Sophia Smith

9 July 1839–13 January 1917 (Age 77)
London, England, United Kingdom

The Life Summary of Sophia

When Sophia Smith was born on 9 July 1839, in London, England, United Kingdom, her father, George Smith, was 37 and her mother, Sarah Harris, was 33. She married John Sharp VI on 5 January 1861, in Salt Lake City, Salt Lake, Utah, United States. They were the parents of at least 3 sons and 6 daughters. She lived in Douglas, Nebraska, United States in 1860 and Utah, United States in 1870. She died on 13 January 1917, in Salt Lake City, Salt Lake, Utah, United States, at the age of 77, and was buried in Salt Lake City Cemetery, Salt Lake City, Salt Lake, Utah, United States.

Photos and Memories (1)

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Family Time Line

John Sharp VI
1820–1891
Sophia Smith
1839–1917
Marriage: 5 January 1861
George Smith Sharp
1863–1864
Sarah S Sharp
1865–1945
Charles Smith Sharp
1868–1868
Emeline Sharp
1870–1880
Emily Sharp
1871–1946
Sidney Smith Sharp
1872–1879
Sophia Louisa Sharp
1874–1878
Josephine Sharp
1876–1878
Mary Sharp
1877–1970

Spouse and Children

  • Marriage
    5 January 1861Salt Lake City, Salt Lake, Utah, United States
  • Children

    (9)

    +4 More Children

    Parents and Siblings

    Siblings

    (9)

    +4 More Children

    World Events (8)

    1846
    Age 7
    U.S. acquires vast tracts of Mexican territory in wake of Mexican War including California and New Mexico.
    1847
    Age 8
    Historical Boundaries: 1848: Mexican Cession, United States 1850: Utah Territory, United States 1851: Great Salt Lake, Utah Territory, United States 1868: Salt Lake, Utah Territory, United States 1896: Salt Lake, Utah, United States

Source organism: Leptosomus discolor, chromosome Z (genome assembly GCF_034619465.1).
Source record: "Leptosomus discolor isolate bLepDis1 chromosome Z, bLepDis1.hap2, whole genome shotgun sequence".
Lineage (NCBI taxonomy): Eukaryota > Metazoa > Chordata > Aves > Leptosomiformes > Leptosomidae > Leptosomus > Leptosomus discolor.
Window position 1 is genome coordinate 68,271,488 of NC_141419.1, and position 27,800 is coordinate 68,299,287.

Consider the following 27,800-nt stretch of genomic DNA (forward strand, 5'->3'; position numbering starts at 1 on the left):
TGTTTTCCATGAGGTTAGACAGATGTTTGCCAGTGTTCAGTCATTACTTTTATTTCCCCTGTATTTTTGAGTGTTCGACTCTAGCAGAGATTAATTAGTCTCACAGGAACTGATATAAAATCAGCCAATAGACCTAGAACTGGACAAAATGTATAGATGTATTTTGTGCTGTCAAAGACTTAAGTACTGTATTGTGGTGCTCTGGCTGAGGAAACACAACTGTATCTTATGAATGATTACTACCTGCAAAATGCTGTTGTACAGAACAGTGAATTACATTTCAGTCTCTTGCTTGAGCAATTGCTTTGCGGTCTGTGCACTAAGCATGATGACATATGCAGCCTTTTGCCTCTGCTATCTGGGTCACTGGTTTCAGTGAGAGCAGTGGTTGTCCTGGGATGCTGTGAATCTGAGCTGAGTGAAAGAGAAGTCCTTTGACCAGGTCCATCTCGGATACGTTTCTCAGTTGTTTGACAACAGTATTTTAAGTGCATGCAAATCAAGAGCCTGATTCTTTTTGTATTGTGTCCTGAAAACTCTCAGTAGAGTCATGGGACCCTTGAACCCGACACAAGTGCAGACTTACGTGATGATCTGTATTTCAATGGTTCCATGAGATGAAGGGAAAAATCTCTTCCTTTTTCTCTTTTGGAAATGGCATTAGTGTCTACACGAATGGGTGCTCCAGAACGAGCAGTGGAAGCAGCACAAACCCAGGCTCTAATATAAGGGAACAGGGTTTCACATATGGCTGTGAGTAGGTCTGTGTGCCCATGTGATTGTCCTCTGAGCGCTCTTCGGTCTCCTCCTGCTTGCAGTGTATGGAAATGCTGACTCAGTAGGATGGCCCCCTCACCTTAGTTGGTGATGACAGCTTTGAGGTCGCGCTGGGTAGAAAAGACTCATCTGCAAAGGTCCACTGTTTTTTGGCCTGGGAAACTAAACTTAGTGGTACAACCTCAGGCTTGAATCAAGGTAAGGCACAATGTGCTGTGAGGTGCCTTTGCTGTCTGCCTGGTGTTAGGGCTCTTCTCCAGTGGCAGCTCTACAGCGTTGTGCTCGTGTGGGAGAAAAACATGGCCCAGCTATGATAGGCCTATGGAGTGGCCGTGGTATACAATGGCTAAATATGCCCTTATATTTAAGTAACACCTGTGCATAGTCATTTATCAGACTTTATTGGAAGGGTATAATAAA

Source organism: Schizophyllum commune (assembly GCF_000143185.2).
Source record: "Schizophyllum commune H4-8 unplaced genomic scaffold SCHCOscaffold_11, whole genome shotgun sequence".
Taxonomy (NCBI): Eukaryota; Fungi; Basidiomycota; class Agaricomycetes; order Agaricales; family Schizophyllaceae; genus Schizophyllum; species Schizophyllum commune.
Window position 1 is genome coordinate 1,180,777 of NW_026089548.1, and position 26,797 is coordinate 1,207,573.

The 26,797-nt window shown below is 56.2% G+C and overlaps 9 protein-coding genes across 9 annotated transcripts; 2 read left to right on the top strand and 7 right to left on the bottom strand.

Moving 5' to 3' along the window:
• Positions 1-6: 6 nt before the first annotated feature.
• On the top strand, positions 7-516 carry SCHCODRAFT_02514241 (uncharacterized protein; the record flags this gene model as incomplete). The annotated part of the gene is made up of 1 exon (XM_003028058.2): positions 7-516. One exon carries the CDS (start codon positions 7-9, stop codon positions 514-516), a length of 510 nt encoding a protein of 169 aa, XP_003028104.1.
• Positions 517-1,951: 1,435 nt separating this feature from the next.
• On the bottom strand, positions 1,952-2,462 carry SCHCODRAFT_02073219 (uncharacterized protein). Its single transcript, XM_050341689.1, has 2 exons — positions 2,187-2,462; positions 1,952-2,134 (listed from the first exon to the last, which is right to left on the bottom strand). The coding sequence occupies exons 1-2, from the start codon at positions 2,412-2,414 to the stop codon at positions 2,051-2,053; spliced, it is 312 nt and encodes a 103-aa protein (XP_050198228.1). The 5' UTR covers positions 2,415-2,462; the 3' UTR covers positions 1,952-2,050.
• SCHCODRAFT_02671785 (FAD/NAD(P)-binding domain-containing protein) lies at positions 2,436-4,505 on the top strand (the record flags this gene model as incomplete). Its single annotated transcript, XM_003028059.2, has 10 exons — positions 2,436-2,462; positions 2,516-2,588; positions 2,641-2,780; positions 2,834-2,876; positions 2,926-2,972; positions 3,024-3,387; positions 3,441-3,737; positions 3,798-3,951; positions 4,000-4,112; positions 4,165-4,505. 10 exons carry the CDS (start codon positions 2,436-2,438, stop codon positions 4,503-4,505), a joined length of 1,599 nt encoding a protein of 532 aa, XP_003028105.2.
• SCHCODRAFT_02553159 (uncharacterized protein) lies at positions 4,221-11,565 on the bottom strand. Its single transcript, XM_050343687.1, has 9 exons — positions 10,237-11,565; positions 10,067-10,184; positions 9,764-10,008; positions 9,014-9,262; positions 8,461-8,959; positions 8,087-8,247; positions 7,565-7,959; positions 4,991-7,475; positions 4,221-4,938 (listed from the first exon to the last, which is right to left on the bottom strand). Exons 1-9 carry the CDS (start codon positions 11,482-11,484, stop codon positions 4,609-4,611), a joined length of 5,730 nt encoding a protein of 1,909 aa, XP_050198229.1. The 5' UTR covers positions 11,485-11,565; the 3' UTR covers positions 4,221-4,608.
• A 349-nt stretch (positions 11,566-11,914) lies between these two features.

1863
    Age 24
    Abraham Lincoln issues Emancipation Proclamation, declaring slaves in Confederate states to be free.

    Name Meaning

    English and Scottish: occupational name denoting a worker in metal, especially iron, such as a blacksmith or farrier, from Middle English smith ‘smith’ (Old English smith, probably a derivative of smītan ‘to strike, hammer’). Early examples are also found in the Latin form Faber . Metal-working was one of the earliest occupations for which specialist skills were required, and its importance ensured that this term and its equivalents in other languages were the most widespread of all occupational surnames in Europe. Medieval smiths were important not only in making horseshoes, plowshares, and other domestic articles, but above all for their skill in forging swords, other weapons, and armor. This is also the most frequent of all surnames in the US. It is very common among African Americans and Native Americans (see also 5 below). This surname (in any of the two possible English senses; see also below) is also found in Haiti. See also Smither .English: from Middle English smithe ‘smithy, forge’ (Old English smiththe). The surname may be topographic, for someone who lived in or by a blacksmith's shop, occupational, for someone who worked in one, or habitational, from a place so named, such as Smitha in King's Nympton (Devon). Compare Smithey .Irish and Scottish: sometimes adopted for Gaelic Mac Gobhann, Irish Mac Gabhann ‘son of the smith’. See McGowan .

    Dictionary of American Family Names © Patrick Hanks 2003, 2006.

    Possible Related Names

    Smithe
    Smither
    Smithey
    Smyth
    Smythe
    McGowan
    Smead
    Faber

    Sources (44)

    • Sophia in entry for Sarah Sharp Jennings, "California, County Birth and Death Records, 1800-1994"
    • Sophia Smith in household of George Smith, "United States Census, 1860"
    • Sophia in entry for Geo Smith Sharp, "Utah, Salt Lake County Death Records, 1849-1949"

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